Помогите надо 5 предложений в present continius в 3 вормах ( вопрсительной отрицательной и в утвердительной)5-9 класс
1) I'm doing my homework now. I'm not doing my homework now. Am I doing my homework now? 2) Jake is watering the flowers now. Jake isn't watering the flowers now. Is Jake watering the flowers now? 3) Alina is looking for help with her hometask at the moment. Alina isn't looking for help with her hometask at the moment. Is Alina looking for help with her hometask at the moment? 4) My mother is working now. My mother isn't working now. Is my mother working now? 5) You are going to Moscow by train now. Are you going to Moscow by train now? You are not going to Moscow by train now. Как то так. Имена и названия можно менять, без разницы.
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по 4 вопроса.отпишусь и постовлю "спасибо.
3)Как только собака появилась,кошка исчезла.
4)Они пробирались сквозь толпу с большим трудом.
5)Что случилось? Почему этот мальчик плачет?
6)Вы знаете,что сегодня день моего Рождения?-О,поздравляю тебя с днем рождения и желаю всего хорошего.
7)Поздравляю вас всех с Новым Годом! -И вас также!
8)Хотелось бы тебе быть героиней? -Да,конечно.
Make up the programme (Paul)
Practise the dances and songs
Send the invitations (Jay)
Sew the costumes (Alice, Polly)
Draw the poster (Andy)
2. Поставьте предложения в Present Perfect Tense, в отрицательную форму используя: yet, gust и already.
Make the decorations (John, Lee)
Clean the hall (Andy, Jane)
Bring chairs (Danil)
Buy flowers (Ron)
Decorate the hall (Ann)
пожалуйста помогите мне! очень надо!
P.S. если вы есть в контакте, то подарю 2 голоса.
(слова можно использовать не все но желательно что бы они были во всех предложениях)
4. Найдите и выпишите предложения в Present Continuous.
5. Найдите и выпишите предложения в Present Perfect Continuous.
The scene in a cavernous buildingatop a forested hill here resembles a brainy, free-form summer camp, or a loft where twentysomethings meet to pursue esoteric dreams. It does not look like the usual notion of college.
A few Lehigh University students turn out prosthetic hands on a 3-D printer. Yards away, another group studies the breeding habits of endangered fish darting around wading pools, and yet another pieces together a film about a Polish poet. Most of the students here are pursuing their own projects — about 30 in all — and finding their own way, with little faculty input and with nothing more at stake than testing their own ambition, skills and curiosity.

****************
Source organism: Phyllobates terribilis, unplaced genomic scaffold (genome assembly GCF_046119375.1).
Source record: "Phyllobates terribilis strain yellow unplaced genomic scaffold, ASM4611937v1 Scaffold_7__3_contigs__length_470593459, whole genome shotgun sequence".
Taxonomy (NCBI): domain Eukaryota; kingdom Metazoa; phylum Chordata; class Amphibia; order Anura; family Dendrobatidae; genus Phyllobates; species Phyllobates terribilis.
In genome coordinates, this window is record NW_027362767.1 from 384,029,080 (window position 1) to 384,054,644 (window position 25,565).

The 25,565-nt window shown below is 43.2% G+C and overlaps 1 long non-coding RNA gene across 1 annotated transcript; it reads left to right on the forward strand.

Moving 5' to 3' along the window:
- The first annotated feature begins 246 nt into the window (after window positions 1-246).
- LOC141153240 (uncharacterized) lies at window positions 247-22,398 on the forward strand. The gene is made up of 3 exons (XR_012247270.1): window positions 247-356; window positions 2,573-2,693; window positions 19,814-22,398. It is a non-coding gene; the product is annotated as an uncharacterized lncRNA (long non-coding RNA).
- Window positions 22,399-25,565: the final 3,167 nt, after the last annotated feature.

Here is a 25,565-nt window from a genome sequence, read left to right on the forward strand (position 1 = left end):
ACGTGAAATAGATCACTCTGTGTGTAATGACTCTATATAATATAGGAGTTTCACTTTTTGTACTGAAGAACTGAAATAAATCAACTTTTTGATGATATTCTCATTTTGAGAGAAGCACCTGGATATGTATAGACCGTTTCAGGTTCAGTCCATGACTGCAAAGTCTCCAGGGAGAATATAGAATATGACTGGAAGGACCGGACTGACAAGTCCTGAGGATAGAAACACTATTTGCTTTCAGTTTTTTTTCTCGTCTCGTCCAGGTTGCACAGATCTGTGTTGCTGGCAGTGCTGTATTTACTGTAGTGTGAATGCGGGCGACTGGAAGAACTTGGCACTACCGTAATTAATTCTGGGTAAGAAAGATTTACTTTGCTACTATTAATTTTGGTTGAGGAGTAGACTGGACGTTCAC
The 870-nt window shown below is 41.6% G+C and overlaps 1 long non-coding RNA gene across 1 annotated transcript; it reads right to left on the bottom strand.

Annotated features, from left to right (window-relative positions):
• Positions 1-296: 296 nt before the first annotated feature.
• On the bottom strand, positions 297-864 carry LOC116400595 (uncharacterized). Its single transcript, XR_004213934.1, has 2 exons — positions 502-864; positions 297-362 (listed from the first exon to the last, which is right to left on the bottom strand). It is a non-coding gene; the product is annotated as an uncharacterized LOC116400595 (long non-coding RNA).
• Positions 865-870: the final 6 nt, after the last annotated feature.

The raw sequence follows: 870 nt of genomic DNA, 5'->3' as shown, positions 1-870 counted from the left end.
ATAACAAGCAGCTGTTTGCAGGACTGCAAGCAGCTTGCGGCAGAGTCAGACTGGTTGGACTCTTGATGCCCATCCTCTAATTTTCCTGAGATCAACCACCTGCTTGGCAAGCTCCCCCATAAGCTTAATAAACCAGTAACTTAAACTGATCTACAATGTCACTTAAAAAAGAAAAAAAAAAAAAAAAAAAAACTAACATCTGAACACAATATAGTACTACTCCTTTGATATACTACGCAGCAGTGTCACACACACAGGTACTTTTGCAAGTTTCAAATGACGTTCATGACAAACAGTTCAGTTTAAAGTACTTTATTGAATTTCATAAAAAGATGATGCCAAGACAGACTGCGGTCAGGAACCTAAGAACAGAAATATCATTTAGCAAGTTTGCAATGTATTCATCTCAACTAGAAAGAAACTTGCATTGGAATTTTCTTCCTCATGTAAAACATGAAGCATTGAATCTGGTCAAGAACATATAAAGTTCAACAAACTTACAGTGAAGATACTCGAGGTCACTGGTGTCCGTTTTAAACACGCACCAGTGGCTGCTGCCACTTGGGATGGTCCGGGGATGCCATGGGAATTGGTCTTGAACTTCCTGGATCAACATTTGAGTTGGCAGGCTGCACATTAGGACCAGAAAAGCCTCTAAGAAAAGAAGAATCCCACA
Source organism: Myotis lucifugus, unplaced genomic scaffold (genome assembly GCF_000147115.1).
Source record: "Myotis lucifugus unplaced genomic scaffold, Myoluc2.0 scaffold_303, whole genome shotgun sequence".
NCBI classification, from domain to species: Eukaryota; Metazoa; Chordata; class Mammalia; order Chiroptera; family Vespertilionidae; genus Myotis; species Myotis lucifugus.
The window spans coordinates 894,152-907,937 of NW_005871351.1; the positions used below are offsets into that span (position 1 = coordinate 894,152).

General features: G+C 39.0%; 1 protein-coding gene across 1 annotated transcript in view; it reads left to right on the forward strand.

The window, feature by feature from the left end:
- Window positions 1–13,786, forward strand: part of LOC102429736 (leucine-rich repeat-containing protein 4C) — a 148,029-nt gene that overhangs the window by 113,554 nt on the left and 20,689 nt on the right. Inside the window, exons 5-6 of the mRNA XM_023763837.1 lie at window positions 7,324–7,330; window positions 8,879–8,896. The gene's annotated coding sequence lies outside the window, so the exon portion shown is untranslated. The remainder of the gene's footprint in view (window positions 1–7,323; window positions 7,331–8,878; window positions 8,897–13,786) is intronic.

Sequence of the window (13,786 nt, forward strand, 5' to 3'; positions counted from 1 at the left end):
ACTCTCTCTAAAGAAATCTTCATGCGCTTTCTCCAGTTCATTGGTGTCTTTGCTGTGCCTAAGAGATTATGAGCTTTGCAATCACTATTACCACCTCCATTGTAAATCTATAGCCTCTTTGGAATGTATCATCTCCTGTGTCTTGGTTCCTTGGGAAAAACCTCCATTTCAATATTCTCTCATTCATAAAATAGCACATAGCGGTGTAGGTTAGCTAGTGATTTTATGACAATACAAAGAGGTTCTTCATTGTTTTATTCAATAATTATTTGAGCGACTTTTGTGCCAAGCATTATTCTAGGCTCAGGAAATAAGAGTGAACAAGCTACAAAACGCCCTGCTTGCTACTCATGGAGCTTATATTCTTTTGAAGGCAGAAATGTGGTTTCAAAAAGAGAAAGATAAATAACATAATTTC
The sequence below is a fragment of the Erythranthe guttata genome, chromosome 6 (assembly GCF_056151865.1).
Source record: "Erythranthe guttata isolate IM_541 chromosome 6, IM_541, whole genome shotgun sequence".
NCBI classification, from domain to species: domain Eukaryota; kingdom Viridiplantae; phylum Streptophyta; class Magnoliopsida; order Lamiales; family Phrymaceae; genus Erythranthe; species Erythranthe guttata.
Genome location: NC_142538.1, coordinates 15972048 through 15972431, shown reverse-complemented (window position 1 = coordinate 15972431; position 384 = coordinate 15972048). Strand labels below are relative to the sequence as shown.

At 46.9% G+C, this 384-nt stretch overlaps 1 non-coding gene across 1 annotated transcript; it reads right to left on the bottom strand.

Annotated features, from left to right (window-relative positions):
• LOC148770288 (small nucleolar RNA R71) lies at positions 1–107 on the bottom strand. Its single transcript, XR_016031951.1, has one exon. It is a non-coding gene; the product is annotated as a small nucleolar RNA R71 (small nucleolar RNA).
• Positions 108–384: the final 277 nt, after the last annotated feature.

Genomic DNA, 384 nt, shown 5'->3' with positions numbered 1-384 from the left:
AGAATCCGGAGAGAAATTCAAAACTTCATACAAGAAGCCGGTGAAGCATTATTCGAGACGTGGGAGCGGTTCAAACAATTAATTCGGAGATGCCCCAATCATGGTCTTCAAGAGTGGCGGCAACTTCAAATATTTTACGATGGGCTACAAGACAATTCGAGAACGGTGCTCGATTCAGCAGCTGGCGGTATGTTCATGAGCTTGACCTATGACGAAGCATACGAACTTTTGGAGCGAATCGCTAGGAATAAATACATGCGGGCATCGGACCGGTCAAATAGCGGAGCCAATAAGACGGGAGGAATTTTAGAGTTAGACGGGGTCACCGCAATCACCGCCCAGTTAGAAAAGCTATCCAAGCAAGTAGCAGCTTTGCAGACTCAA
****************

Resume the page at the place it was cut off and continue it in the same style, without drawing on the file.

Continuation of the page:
“We got a group together and said what we wanted to do, and the administration just said, ‘O.K., ask for any equipment or advice you need,’ ” said Colleen Perry, who is studying bioengineering. “We’ve definitely made mistakes, but it’s probably the first time in our lives that we’re not getting a grade and we don’t have anyone telling us what to do.”
Lehigh first tried what it calls its mountaintop program on a smaller scale last summer, combining elements that scholars of education have advocated for years — research, work experience and independent, long-form projects. Proponents say such hands-on approaches not only reinforce what students learn, they also foster innovation, collaboration and persistence.
Some colleges have expanded those
practices, but the going has been slow. The annual National Survey of Student
Engagement shows that by the time they graduate, fewer than half of college
students have done internships or some other kind of field experience, fewer
than half have done a senior thesis and just 23 percent have done research with
a faculty member outside of what is required for their courses.
Universities often reserve serious research and in-depth work for graduate students. And students who do get the chance usually assist on professors’ projects or work under close faculty supervision.
“We know that these are high-impact practices that we’ve been expanding, but we need to think about new models of how to promote them, because a faculty member can only take on so many students to mentor directly,” said Lynnette Overby, director of undergraduate research and experiential learning at the University of Delaware. So what Lehigh is trying, she said, “is pretty interesting.”